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Is soldering a health risk? Answered

I was just wondering how (aside from being clumsy and burning yourself) soldering can be a health risk. I would suppose the fumes would be bad for you, and is there anything else? And is it safe to solder in an average room in a house, or should I do it outside for better ventilation? 

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steveastrouk (author)2010-11-21

In anything less than industrial quantities, soldering is a benign process, avoid doing vast amounts of it in a confined space, but putting circuit boards together for a project is no problem at all.

My company "makes electronics", but our total use of solder, in 30 years, amounts to less than a car-battery worth

Steve

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gruffalo child (author)2010-11-21

When I was two, I loved to chew solder and eat soldering paste from my granddads workshop. Nothing happened.

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... outside of your later getting involved in Instructables Answers, that is...

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gmoon (author)2010-11-22

I'd use plenty of ventilation, everyone agrees there.

Extremely small amounts of lead are vaporized at normal solder-iron temperatures. Not a big deal.

However, the hazards of flux fumes are a subject of debate. Personally, I find solder fumes (probably the flux) don't agree with me (headaches and such).

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Computothought (author)2010-11-22

A fan I agree is a good idea. newer solder no longer uses lead from what I understand. Check and see what you solder is made of.

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Jack A Lopez (author)2010-11-21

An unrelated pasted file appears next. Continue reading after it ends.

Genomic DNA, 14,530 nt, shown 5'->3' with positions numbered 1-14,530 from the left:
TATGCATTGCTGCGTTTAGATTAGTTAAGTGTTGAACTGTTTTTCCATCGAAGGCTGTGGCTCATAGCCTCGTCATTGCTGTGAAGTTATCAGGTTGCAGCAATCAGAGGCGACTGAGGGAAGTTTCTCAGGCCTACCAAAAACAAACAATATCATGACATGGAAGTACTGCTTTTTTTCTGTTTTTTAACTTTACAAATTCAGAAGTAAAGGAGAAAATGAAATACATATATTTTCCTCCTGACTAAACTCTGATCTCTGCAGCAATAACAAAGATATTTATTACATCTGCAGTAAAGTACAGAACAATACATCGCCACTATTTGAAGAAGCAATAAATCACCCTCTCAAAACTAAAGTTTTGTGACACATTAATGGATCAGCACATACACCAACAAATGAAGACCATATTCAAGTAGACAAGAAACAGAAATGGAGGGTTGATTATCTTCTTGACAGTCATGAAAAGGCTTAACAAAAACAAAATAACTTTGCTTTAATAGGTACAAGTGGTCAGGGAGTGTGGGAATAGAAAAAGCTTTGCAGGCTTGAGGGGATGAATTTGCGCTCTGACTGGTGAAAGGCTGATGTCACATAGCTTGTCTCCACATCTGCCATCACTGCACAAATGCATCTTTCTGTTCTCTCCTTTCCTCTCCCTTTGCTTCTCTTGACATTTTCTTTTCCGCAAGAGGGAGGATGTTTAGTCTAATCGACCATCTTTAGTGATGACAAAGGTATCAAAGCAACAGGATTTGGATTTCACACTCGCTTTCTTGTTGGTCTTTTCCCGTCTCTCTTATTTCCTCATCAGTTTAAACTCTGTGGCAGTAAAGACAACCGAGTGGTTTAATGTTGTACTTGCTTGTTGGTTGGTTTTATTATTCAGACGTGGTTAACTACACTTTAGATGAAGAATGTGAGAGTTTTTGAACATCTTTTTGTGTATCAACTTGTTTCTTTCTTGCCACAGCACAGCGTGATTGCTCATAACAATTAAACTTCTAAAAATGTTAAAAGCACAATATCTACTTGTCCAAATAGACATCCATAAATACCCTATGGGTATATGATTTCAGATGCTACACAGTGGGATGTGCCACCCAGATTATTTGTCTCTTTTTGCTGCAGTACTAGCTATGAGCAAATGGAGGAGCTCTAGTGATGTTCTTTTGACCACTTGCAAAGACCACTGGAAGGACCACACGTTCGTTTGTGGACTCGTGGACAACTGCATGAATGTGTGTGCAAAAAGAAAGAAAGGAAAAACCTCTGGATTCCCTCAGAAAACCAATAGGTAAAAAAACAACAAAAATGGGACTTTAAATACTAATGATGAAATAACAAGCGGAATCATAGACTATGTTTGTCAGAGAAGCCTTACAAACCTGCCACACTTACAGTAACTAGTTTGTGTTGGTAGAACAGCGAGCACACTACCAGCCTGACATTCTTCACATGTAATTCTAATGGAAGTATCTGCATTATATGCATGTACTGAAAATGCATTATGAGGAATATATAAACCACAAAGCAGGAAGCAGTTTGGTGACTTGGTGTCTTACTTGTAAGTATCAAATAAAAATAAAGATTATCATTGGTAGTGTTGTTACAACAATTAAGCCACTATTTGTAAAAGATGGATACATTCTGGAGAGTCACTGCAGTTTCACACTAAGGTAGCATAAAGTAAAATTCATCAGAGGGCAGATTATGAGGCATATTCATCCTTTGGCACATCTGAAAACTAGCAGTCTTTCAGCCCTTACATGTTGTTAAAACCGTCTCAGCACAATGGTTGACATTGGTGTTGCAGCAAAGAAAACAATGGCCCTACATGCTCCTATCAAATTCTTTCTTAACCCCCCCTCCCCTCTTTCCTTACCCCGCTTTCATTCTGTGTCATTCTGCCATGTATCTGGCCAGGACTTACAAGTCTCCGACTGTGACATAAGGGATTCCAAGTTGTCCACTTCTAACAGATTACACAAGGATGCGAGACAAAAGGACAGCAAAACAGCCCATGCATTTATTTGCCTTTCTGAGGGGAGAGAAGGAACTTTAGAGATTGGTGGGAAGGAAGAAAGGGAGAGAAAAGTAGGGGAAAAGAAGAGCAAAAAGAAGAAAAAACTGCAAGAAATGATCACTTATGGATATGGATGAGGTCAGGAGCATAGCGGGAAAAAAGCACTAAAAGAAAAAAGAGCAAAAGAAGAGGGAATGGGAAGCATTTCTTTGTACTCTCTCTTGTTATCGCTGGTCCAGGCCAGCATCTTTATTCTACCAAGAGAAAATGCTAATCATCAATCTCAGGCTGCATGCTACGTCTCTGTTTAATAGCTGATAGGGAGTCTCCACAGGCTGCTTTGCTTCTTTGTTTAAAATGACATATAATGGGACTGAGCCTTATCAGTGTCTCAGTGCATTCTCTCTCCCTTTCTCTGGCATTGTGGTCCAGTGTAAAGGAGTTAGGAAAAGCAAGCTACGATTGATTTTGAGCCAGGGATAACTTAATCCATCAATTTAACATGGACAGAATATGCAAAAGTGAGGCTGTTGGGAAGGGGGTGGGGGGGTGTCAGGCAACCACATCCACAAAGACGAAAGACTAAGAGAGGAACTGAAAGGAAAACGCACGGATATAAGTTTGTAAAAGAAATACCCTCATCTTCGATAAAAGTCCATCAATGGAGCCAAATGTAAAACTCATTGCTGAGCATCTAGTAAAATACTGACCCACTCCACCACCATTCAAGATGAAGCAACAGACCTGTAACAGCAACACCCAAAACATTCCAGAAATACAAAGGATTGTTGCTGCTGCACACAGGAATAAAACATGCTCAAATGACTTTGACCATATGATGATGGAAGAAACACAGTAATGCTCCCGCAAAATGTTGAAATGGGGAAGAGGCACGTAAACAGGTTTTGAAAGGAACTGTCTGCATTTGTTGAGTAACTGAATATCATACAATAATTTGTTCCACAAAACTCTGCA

I read somewhere that solder contains lead, and that lead is known to cause cancer in the state of California.

So as long as you don't do any soldering in the state of California, I think you'll be alright.
;-)

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orksecurity (author)Jack A Lopez2010-11-21

I believe the State of California recently announced the discovery that white mice cause white mice in white mice...

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Jack A Lopez (author)orksecurity2010-11-21

I had not heard that one. It seems many things are known by this State, and the Californian people do indeed posses much wisdom.

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orksecurity (author)2010-11-21

"Use with proper ventilation and wash before eating", as the adhesive labels say, but I agree with the others that it's probably a low enough exposure to not worry much about.

If you want to be safer, there are lead-free solders available. They're a bit more expensive, and a bit harder to work with since they have a slightly higher melting temperature,

"Fume extractors" are another possible safety measure; several have been described here on Instructables (see the "Related" box at right). Certainly can't hurt.

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orksecurity (author)caarntedd2010-11-21

Me father was a solder in WWII...

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Re-design (author)2010-11-21

A habit that I've seen several people adopt is to hold the solder handy by putting the end of the roll in their mouth.

DON'T DO THIS - EVER.

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orksecurity (author)Re-design2010-11-21

Yeah, that one falls in the category of "asking for trouble".

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BIGHAIRYDUDE (author)2010-11-21

not really the side affects include cancer, tumors, AIDS, HIV, drowsiness, death, headaches, broken bones, twisted ankles, and hallucinations so thats all nothing to be worried about and there is also the chance of steviglorioulio a rare but serious side affect that you must alert a doctor. haha just kiddin do it in a garage

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NachoMahma (author)2010-11-21

. While steveastrouk is right that small, infrequent doses are not usually a problem, I still like to have plenty of ventilation (air moving into and out of the area) when soldering.

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